|Matthew Henry's Concise Commentary|
6:20-35 The word of God has something to say to us upon all occasions. Let not faithful reproofs ever make us uneasy. When we consider how much this sin abounds, how heinous adultery is in its own nature, of what evil consequence it is, and how certainly it destroys the spiritual life in the soul, we shall not wonder that the cautions against it are so often repeated. Let us notice the subjects of this chapter. Let us remember Him who willingly became our Surety, when we were strangers and enemies. And shall Christians, who have such prospects, motives, and examples, be slothful and careless? Shall we neglect what is pleasing to God, and what he will graciously reward? May we closely watch every sense by which poison can enter our minds or affections.
Verse 34. - For jealousy is the rage of a man: therefore he will not spare in the day of vengeance. The first hemistich is adduced as a reason for what has preceded, while the concluding hemistich and the following and last verses are a deduction strengthening what has been stated before, and also showing that the punishment will be inevitable. The general consensus of commentators and texts is to connect the two hemistiches of this verse. Thus the LXX., Μεστὸς γὰρ ζήλου θυμὸς ἀνδρὸς αὐτῆς οὐ φεισεται ἐν ἡμέρα κρίσεως, "For the wrath of her husband filled with jealousy shall not spare in the day of judgment;" the Vulgate, Quia zelus et furor viri non parcet in die vindictae, "For the jealousy and rage of a man shall not spare in the day of vengeance;" the Syriac, Nam quia furor mariti plenus est zelotypia non parcet in die retributionis, "For because rage of a husband is full of jealousy he shall not spare in the day of retribution." So the Arabic, and the Tigarina Versio, and among the commentators Durandus. Dathe, Doderlein, Holden. But the Hebrew simply makes the statement, ki-kimah khamath-gaver, quia zelus excandescentia viri, i.e., as in the Authorized Version, "for jealousy is the rage of a man," ki, equivalent to the Greek γὰρ, "for" and kinah is the subject of the sentence. The Hebrew kinah is "jealousy" as in Proverbs 27:4, "Who is able to stand before envy?" or, as margin, "jealousy." The ordinary copulative verb "is" is best understood as connecting the subject and the predicate; "the rage of a man," Hebrew kamath-gaver, as above, i.e. "the glow of a man's anger" (Delitzsch), or "a man's fierce anger" (Zockler). Jealousy awakens and inflames the wrath and anger of a man or husband to its highest pitch. It evokes the strongest feelings for revenge. Man; Hebrew, gaver, equivalent to ish, "a man," in opposition to "a wife" - "a husband," as here. The word is chiefly found in poetry. Its derivation, from gavar, "to be strong," serves to bring out the idea also of the intensity or force of the jealousy - it burns or rages with all the might of the man. The latter part of the verse in the Hebrew is simply, "and he will not spare (v'lo-yakh'mol) in the day of vengeance." The Authorized Version "therefore" serves to bring out the deduction, though it does net occur in the original. He will not spare; i.e. the injured husband will not show any clemency or mercy to the adulterer, the man who has wronged him so deeply. In the day of vengeance; Hebrew, b'yom nakam. The expression may refer to the time when the adulterer is brought before the judges, but more probably to every occasion on which the husband can exercise his vengeance. So Gejerus. For the expression, cf. Isaiah 34:8, "The day of the Lord's vengeance;" Job 20:28, "The day of his wrath;" and Proverbs 11:4, "The day of wrath." Jealousy is implacable (see Song of Solomon 8:6, "Jealousy is cruel as the grave").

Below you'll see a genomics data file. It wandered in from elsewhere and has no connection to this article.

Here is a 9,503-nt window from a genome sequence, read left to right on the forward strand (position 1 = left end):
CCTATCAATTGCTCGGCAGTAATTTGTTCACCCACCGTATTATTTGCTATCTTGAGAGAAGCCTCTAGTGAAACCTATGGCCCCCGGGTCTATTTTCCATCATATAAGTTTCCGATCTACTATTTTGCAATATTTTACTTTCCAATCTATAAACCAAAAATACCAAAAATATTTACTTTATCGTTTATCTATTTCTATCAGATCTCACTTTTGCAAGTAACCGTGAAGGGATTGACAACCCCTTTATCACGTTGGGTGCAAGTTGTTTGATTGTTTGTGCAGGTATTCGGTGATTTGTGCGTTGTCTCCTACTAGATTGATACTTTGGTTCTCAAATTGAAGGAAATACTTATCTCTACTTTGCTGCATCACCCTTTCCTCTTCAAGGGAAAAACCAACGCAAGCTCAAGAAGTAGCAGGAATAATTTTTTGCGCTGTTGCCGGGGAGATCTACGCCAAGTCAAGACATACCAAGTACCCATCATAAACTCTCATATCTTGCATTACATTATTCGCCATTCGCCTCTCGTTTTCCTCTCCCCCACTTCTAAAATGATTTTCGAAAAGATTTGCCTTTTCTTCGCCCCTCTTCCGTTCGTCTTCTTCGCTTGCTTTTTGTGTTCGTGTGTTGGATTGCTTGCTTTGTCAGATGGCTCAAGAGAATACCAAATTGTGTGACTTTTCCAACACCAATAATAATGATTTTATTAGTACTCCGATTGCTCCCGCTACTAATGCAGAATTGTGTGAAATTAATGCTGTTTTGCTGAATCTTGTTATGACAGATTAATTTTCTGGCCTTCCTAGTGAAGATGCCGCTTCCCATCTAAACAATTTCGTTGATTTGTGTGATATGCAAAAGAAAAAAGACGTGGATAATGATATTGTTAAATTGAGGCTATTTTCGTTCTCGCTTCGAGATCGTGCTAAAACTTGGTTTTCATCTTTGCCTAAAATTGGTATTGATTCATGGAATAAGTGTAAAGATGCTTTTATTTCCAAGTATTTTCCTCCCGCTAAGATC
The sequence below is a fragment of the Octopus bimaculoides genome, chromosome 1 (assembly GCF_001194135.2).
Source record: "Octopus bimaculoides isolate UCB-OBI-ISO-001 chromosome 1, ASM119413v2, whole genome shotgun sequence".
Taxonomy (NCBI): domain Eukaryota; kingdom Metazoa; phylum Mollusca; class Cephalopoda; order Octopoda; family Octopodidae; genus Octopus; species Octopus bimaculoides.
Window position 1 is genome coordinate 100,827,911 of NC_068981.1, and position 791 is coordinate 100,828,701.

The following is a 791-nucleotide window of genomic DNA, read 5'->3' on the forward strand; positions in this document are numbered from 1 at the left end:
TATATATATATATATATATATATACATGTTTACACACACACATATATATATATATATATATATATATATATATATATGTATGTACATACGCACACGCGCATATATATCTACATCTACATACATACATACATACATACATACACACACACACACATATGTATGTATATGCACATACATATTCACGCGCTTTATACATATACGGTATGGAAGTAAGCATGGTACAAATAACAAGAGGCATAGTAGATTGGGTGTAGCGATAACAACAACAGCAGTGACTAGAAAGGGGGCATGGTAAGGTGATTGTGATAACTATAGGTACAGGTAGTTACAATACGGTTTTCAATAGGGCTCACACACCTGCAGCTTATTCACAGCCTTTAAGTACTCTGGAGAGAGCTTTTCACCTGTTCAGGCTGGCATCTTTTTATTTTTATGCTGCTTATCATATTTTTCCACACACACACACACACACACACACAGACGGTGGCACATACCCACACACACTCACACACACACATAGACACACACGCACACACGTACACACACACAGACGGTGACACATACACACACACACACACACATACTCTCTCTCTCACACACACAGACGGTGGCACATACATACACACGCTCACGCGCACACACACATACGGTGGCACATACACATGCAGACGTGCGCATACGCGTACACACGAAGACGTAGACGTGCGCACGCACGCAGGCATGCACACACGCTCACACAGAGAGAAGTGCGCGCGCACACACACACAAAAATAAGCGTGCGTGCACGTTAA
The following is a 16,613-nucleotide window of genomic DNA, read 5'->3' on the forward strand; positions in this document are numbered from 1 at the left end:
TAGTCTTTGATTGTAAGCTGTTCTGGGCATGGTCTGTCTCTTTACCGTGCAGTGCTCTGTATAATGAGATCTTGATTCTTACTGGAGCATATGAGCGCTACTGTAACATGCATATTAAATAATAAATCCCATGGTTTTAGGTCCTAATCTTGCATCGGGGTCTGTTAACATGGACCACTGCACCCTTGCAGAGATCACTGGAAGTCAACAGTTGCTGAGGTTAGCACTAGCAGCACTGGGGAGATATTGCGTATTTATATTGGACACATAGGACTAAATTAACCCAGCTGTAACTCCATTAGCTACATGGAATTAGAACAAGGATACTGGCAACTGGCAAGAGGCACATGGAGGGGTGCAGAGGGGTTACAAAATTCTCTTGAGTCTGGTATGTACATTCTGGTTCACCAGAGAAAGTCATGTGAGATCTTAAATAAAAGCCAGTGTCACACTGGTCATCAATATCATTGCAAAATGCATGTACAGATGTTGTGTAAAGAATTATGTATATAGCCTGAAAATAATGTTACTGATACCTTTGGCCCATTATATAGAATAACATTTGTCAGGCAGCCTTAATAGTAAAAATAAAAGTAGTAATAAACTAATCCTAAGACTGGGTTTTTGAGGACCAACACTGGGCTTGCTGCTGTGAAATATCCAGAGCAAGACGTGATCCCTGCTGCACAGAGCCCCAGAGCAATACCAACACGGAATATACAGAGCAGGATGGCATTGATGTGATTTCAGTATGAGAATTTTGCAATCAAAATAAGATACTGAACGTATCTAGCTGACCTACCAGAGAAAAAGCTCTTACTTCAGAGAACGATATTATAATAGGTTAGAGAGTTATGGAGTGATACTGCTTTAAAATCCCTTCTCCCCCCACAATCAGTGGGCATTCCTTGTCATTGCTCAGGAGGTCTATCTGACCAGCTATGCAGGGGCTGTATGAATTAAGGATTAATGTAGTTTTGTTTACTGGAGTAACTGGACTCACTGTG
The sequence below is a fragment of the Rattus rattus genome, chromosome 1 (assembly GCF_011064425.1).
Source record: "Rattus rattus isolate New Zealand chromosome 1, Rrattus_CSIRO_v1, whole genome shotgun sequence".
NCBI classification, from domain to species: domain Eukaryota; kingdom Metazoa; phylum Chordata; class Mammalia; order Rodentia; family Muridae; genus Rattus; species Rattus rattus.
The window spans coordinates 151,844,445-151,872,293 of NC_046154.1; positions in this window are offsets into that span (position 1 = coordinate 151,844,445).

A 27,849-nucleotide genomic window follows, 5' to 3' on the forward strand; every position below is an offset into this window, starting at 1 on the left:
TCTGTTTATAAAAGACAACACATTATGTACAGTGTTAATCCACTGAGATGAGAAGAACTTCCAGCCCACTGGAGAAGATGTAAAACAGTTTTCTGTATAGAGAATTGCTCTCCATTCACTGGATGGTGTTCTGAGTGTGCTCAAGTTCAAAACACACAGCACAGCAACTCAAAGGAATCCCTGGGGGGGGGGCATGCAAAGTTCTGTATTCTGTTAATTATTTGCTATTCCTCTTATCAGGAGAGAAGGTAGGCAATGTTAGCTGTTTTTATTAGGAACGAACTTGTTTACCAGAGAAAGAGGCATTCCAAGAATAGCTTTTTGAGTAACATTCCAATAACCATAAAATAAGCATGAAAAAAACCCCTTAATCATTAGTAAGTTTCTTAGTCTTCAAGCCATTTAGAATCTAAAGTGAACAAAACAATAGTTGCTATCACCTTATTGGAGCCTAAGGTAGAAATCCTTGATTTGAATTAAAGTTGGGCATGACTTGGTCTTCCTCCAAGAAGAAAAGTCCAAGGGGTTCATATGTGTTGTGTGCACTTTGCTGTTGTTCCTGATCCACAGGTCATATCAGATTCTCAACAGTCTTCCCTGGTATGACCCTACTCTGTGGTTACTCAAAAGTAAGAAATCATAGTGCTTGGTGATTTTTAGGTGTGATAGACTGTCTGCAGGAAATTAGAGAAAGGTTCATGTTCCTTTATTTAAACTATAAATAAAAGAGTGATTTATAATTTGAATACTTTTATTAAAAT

Gill's Exposition of the Entire Bible
For jealousy is the rage of a man,.... Fills a man with rage against him of whom he is jealous; which keeps boiling within him, till he has an opportunity of venting it: and very severe it is; it is strong as death, and cruel as the grave;
therefore he will not spare in the day of vengeance; when he has an opportunity of avenging himself; whenever he finds the adulterer in his house, or catches him and his wife in bed together, he spares not to take away his life, and sometimes the life of both of them; instances of this nature history furnishes us with: or he will spare no cost and pains to prosecute him before a civil magistrate, and bring him to public justice; prayers and entreaties, bribes and gifts, wilt be of no avail, as follows.
Jamieson-Fausset-Brown Bible Commentary
34, 35. nor any terms of reconciliation be admitted.
regard—or, "accept" any ransom.
Proverbs 6:34 Parallel Commentaries
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